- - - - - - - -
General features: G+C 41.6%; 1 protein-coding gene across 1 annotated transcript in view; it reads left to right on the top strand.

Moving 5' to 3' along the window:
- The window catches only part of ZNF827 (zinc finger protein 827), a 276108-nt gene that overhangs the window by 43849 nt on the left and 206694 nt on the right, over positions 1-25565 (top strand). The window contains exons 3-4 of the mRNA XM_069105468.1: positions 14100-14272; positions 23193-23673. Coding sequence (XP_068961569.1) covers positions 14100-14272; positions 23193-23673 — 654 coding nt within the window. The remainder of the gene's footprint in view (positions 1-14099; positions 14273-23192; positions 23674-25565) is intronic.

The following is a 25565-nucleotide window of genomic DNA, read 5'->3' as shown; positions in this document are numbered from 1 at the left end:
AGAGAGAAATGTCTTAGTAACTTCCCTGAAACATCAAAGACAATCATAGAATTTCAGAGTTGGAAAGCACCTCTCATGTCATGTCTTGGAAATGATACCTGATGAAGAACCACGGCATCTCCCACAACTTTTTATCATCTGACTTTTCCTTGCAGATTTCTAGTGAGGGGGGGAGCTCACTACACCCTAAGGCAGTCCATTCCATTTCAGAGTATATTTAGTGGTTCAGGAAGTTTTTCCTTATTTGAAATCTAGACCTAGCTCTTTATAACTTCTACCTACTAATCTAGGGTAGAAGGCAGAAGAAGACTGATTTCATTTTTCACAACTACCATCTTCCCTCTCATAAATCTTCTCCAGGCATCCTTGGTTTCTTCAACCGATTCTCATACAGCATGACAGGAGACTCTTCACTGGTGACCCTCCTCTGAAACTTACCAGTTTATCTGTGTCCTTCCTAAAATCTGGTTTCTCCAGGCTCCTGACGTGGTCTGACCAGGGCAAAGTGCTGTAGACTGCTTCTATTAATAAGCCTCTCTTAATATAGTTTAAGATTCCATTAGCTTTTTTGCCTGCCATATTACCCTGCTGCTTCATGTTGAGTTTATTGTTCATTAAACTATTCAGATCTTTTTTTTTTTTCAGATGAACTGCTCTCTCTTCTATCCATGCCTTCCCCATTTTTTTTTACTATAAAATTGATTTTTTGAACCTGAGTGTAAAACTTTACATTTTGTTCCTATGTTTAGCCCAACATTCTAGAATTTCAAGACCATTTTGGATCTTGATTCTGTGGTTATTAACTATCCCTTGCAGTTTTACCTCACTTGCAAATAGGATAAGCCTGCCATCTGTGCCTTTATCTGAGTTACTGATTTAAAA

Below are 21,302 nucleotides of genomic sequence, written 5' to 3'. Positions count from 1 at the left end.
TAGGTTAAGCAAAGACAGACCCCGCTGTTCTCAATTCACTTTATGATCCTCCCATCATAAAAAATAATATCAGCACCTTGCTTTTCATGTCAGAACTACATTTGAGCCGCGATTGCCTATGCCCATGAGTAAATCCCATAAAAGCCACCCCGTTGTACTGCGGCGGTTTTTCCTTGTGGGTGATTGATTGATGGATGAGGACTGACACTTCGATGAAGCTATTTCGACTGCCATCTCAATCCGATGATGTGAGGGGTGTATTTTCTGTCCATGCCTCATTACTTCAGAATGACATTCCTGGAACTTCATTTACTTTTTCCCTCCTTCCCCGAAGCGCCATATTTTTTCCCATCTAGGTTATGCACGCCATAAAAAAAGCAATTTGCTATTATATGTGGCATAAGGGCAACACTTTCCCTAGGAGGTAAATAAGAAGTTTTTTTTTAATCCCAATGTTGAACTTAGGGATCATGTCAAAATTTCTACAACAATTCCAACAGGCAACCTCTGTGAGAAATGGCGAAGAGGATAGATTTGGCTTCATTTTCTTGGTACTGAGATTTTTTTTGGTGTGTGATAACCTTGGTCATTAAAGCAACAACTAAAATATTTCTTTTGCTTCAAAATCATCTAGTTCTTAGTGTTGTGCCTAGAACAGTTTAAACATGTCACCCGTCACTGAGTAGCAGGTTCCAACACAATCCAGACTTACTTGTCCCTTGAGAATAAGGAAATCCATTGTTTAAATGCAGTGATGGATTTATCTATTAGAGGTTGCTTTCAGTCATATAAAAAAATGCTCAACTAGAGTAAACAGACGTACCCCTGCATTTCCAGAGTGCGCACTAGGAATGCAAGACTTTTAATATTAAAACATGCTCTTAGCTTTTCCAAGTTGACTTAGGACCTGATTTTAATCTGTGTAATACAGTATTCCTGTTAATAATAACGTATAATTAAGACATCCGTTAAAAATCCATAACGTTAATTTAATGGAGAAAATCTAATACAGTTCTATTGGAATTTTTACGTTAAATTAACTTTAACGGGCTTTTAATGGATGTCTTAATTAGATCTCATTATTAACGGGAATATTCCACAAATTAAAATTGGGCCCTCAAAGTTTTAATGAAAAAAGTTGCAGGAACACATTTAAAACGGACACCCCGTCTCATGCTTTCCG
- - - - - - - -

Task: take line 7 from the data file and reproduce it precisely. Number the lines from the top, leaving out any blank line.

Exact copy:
TAGGTTAAGCAAAGACAGACCCCGCTGTTCTCAATTCACTTTATGATCCTCCCATCATAAAAAATAATATCAGCACCTTGCTTTTCATGTCAGAACTACATTTGAGCCGCGATTGCCTATGCCCATGAGTAAATCCCATAAAAGCCACCCCGTTGTACTGCGGCGGTTTTTCCTTGTGGGTGATTGATTGATGGATGAGGACTGACACTTCGATGAAGCTATTTCGACTGCCATCTCAATCCGATGATGTGAGGGGTGTATTTTCTGTCCATGCCTCATTACTTCAGAATGACATTCCTGGAACTTCATTTACTTTTTCCCTCCTTCCCCGAAGCGCCATATTTTTTCCCATCTAGGTTATGCACGCCATAAAAAAAGCAATTTGCTATTATATGTGGCATAAGGGCAACACTTTCCCTAGGAGGTAAATAAGAAGTTTTTTTTTAATCCCAATGTTGAACTTAGGGATCATGTCAAAATTTCTACAACAATTCCAACAGGCAACCTCTGTGAGAAATGGCGAAGAGGATAGATTTGGCTTCATTTTCTTGGTACTGAGATTTTTTTTGGTGTGTGATAACCTTGGTCATTAAAGCAACAACTAAAATATTTCTTTTGCTTCAAAATCATCTAGTTCTTAGTGTTGTGCCTAGAACAGTTTAAACATGTCACCCGTCACTGAGTAGCAGGTTCCAACACAATCCAGACTTACTTGTCCCTTGAGAATAAGGAAATCCATTGTTTAAATGCAGTGATGGATTTATCTATTAGAGGTTGCTTTCAGTCATATAAAAAAATGCTCAACTAGAGTAAACAGACGTACCCCTGCATTTCCAGAGTGCGCACTAGGAATGCAAGACTTTTAATATTAAAACATGCTCTTAGCTTTTCCAAGTTGACTTAGGACCTGATTTTAATCTGTGTAATACAGTATTCCTGTTAATAATAACGTATAATTAAGACATCCGTTAAAAATCCATAACGTTAATTTAATGGAGAAAATCTAATACAGTTCTATTGGAATTTTTACGTTAAATTAACTTTAACGGGCTTTTAATGGATGTCTTAATTAGATCTCATTATTAACGGGAATATTCCACAAATTAAAATTGGGCCCTCAAAGTTTTAATGAAAAAAGTTGCAGGAACACATTTAAAACGGACACCCCGTCTCATGCTTTCCG